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Former Australian Prime Minister Kevin Rudd has hit back at Peter Dutton after the Liberal leader claimed he made a ‘mistake’ in walking out of the National Apology to the Stolen Generation.
Dutton boycotted Rudd’s apology to Indigenous Australians in 2008, however, told reporters on Monday (May 30) that he walked as he believed the apology shouldn’t have been given until problems were resolved.
Dutton was one of only a handful of Liberal MPs who walked out of the apology at the time.
But Kevin Rudd isn’t buying Dutton’s apparent u-turn on his decision.
In an article he wrote for The Canberra Times, Rudd said: “I don't believe him. More likely he regrets how the Apology brought our country together, rather than inspiring widespread dissent among white Australians as many predicted.”
He added: “What he truly regrets is his damaged reputation, as he now opportunistically pivots from the far right (where he built his career in the Liberal Party) towards the political centre through a cosmetic makeover.”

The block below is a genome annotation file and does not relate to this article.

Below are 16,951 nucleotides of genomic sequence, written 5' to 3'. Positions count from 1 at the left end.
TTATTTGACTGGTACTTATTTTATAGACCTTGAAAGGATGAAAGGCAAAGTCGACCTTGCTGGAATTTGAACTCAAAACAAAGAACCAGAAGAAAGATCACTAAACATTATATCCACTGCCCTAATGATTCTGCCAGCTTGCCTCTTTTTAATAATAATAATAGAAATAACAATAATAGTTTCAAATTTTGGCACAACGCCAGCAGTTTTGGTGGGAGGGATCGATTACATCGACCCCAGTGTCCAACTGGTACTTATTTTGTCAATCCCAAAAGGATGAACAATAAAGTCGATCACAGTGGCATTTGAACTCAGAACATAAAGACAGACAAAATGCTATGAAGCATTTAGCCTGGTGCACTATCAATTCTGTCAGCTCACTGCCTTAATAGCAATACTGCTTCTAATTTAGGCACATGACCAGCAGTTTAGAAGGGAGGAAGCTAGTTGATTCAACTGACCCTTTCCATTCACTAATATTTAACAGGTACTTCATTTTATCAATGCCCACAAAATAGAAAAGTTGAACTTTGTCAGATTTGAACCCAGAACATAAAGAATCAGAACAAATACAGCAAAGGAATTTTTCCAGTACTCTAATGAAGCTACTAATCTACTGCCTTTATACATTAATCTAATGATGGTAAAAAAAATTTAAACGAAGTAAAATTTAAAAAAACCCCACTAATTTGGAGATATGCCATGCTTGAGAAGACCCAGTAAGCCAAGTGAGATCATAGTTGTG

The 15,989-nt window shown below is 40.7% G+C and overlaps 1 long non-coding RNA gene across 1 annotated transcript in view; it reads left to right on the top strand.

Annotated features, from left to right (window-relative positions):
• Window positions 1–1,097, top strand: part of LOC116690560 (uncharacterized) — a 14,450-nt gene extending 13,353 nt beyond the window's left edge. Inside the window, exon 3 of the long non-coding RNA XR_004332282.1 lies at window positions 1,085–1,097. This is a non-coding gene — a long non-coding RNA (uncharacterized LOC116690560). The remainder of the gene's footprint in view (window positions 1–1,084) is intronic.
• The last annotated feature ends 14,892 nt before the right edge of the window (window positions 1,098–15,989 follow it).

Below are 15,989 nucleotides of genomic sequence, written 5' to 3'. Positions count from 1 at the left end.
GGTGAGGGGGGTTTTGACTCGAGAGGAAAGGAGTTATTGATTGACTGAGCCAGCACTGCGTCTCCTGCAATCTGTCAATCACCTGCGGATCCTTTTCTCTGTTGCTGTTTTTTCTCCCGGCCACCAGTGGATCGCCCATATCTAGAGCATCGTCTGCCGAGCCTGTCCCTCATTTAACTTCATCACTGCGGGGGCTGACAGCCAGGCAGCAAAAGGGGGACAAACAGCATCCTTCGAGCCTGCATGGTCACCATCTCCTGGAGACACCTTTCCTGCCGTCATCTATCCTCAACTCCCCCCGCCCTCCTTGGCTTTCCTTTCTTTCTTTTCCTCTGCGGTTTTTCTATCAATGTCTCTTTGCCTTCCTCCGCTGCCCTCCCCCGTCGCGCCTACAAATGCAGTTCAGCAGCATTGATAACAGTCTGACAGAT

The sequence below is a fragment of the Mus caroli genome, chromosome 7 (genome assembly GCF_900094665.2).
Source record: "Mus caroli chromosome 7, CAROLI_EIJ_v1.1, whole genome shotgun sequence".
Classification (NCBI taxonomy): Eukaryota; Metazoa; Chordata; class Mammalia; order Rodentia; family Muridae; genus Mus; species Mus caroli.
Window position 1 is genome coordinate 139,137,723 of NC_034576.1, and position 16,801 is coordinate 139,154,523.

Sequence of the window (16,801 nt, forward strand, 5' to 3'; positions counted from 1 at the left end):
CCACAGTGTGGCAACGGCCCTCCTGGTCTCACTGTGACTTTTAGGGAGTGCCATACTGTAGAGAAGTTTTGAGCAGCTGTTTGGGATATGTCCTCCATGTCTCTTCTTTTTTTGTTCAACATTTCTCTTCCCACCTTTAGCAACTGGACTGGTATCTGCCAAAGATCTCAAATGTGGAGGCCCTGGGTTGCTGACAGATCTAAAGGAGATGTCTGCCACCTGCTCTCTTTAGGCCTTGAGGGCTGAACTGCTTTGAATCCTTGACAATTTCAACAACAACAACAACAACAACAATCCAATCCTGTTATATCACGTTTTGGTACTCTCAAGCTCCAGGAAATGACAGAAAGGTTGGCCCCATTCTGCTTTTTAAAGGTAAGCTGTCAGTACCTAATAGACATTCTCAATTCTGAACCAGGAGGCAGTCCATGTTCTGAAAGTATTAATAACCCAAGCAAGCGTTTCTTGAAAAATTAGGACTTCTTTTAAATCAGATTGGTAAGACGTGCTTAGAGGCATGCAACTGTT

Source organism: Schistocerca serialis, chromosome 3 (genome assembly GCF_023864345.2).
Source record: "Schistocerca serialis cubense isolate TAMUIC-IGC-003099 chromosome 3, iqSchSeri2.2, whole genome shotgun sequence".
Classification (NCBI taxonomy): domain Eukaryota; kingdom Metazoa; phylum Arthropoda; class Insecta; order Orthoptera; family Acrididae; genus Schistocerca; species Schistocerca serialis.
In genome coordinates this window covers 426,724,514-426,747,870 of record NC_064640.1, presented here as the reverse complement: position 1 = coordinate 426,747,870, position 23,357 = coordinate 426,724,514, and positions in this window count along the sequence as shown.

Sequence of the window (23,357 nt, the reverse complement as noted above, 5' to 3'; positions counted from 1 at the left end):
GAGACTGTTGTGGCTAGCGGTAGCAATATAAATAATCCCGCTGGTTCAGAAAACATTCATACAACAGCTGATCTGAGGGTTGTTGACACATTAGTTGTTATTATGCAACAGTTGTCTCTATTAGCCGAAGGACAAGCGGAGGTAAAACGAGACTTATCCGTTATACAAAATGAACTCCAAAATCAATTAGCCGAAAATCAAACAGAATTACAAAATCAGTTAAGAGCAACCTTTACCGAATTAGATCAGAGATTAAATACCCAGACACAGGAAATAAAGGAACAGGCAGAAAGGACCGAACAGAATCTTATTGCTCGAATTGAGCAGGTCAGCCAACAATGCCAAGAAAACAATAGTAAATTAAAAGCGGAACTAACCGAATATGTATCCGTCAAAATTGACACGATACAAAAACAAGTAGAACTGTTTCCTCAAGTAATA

Rudd says Dutton took his boycott so seriously that he even offered to resign from the frontbench of the coalition.
Rudd also criticised Dutton’s attitudes toward other Australian matters such as poverty, disability, climate change, and LGBT rights, and called him ‘‘indifferent to other perspectives.
On Monday at a press conference after being elected Liberal leader, Dutton told reporters: “Many of you have lived out in regional areas and many of you haven't. I worked in Townsville,” he said, as per the Australian Financial Review.
“I remember going to many domestic violence instances, particularly involving Indigenous communities, and for me at the time I believed that the apology should be given when the problems were resolved and the problems are not resolved.”
The fact that Peter Dutton walked out on the apology to the Stolen Generations tells you everything you need to know about his character and values.— marquelawyers (@marquelawyers) May 26, 2022
Dutton noted that he would be united with Albanese’s Labor government to improve the conditions and lives of Aboriginal and Torres Strait Islanders in Australia.
He added that he would be open to discussions about a proposed body of Indigenous people to advise Parliament on decisions pertaining to First Nations Australians.
In reference to his 2008 walk-out, he continued: “I understand the symbolism and I made that mistake.
“But for me it came from a place where I just find it unbearable to think that those little kids are facing that situation or women are facing significantly higher domestic violence circumstances and realities in those communities.”
During an appearance on the ABC’s Q&A in 2010, Dutton claimed he didn’t regret his decision to walkout as he believed the apology was simply ‘tokenism’.